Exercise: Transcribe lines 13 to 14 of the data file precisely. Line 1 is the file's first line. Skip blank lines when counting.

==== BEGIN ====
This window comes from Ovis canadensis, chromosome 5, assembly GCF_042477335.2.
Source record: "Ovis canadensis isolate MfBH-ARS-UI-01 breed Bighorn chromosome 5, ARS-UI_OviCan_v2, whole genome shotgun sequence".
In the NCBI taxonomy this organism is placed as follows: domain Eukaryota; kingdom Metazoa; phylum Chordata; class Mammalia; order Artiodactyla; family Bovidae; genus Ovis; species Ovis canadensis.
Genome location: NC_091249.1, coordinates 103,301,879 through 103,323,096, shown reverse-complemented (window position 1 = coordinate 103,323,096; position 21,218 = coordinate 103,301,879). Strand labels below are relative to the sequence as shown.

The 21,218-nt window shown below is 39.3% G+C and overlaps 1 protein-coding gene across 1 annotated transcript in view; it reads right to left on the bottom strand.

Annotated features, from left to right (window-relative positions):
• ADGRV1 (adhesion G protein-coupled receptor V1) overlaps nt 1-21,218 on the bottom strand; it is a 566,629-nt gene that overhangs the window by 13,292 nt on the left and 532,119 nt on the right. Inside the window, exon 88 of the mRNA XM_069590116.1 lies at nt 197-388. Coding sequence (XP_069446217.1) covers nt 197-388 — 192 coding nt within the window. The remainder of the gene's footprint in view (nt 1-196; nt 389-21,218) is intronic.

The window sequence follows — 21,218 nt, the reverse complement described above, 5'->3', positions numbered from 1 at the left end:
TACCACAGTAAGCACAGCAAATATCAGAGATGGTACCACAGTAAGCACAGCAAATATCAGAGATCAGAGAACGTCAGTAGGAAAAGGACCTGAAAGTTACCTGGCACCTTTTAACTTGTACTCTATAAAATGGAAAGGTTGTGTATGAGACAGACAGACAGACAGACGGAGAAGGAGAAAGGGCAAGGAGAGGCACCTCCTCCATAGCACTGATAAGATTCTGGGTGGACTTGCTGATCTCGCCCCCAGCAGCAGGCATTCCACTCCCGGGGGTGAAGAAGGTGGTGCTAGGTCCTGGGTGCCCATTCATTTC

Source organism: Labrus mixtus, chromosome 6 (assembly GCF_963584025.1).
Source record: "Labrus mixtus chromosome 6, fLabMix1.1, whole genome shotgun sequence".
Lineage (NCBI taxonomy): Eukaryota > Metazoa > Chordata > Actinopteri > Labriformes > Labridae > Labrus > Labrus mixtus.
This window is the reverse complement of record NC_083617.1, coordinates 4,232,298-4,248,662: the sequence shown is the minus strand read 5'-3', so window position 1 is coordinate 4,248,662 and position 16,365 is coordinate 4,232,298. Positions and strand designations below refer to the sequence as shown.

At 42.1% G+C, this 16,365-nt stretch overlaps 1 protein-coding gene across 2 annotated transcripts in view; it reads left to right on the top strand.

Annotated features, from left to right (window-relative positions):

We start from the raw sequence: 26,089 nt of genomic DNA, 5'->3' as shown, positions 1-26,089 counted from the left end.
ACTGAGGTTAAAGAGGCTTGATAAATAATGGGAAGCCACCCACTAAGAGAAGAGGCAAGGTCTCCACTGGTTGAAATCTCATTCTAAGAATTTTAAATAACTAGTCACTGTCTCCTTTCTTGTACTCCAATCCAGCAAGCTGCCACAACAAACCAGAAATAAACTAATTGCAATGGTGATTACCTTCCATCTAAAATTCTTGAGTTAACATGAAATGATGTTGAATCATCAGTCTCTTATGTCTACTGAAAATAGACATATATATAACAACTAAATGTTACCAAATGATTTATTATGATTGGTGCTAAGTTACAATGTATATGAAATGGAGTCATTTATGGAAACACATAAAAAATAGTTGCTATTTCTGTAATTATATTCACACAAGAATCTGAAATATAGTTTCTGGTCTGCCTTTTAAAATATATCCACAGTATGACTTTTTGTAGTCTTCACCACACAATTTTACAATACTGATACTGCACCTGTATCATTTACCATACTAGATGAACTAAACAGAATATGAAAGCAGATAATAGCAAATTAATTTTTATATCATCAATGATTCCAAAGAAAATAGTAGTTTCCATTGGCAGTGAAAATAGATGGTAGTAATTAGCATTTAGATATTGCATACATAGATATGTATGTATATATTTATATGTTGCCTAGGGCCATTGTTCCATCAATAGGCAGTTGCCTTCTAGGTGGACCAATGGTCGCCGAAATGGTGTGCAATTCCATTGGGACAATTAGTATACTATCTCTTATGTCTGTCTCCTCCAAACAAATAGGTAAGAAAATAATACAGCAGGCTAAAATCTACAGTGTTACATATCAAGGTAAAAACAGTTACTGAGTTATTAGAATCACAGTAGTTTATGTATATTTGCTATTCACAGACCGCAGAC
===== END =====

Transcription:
This window is the reverse complement of record NC_083617.1, coordinates 4,232,298-4,248,662: the sequence shown is the minus strand read 5'-3', so window position 1 is coordinate 4,248,662 and position 16,365 is coordinate 4,232,298. Positions and strand designations below refer to the sequence as shown.

At 42.1% G+C, this 16,365-nt stretch overlaps 1 protein-coding gene across 2 annotated transcripts in view; it reads left to right on the top strand.